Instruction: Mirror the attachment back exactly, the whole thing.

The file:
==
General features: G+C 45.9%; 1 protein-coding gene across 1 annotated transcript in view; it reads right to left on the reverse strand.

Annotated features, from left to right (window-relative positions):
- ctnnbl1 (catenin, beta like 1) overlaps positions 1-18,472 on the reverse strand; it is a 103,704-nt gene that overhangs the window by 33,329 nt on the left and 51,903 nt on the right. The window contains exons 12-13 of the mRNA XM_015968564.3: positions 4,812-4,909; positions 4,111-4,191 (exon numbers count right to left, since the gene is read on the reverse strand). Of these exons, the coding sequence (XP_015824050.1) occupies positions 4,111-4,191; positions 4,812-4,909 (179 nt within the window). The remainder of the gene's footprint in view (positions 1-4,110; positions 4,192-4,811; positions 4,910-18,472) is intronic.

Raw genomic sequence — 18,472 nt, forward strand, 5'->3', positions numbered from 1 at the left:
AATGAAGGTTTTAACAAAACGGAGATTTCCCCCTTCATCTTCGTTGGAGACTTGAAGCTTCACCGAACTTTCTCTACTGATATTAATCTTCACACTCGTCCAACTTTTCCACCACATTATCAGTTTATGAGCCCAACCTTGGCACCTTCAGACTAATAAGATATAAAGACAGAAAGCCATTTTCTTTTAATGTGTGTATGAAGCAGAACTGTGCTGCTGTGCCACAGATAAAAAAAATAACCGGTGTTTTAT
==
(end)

General features: G+C 45.9%; 1 protein-coding gene across 1 annotated transcript in view; it reads right to left on the reverse strand.

Annotated features, from left to right (window-relative positions):
- ctnnbl1 (catenin, beta like 1) overlaps positions 1-18,472 on the reverse strand; it is a 103,704-nt gene that overhangs the window by 33,329 nt on the left and 51,903 nt on the right. The window contains exons 12-13 of the mRNA XM_015968564.3: positions 4,812-4,909; positions 4,111-4,191 (exon numbers count right to left, since the gene is read on the reverse strand). Of these exons, the coding sequence (XP_015824050.1) occupies positions 4,111-4,191; positions 4,812-4,909 (179 nt within the window). The remainder of the gene's footprint in view (positions 1-4,110; positions 4,192-4,811; positions 4,910-18,472) is intronic.

Raw genomic sequence — 18,472 nt, forward strand, 5'->3', positions numbered from 1 at the left:
AATGAAGGTTTTAACAAAACGGAGATTTCCCCCTTCATCTTCGTTGGAGACTTGAAGCTTCACCGAACTTTCTCTACTGATATTAATCTTCACACTCGTCCAACTTTTCCACCACATTATCAGTTTATGAGCCCAACCTTGGCACCTTCAGACTAATAAGATATAAAGACAGAAAGCCATTTTCTTTTAATGTGTGTATGAAGCAGAACTGTGCTGCTGTGCCACAGATAAAAAAAATAACCGGTGTTTTAT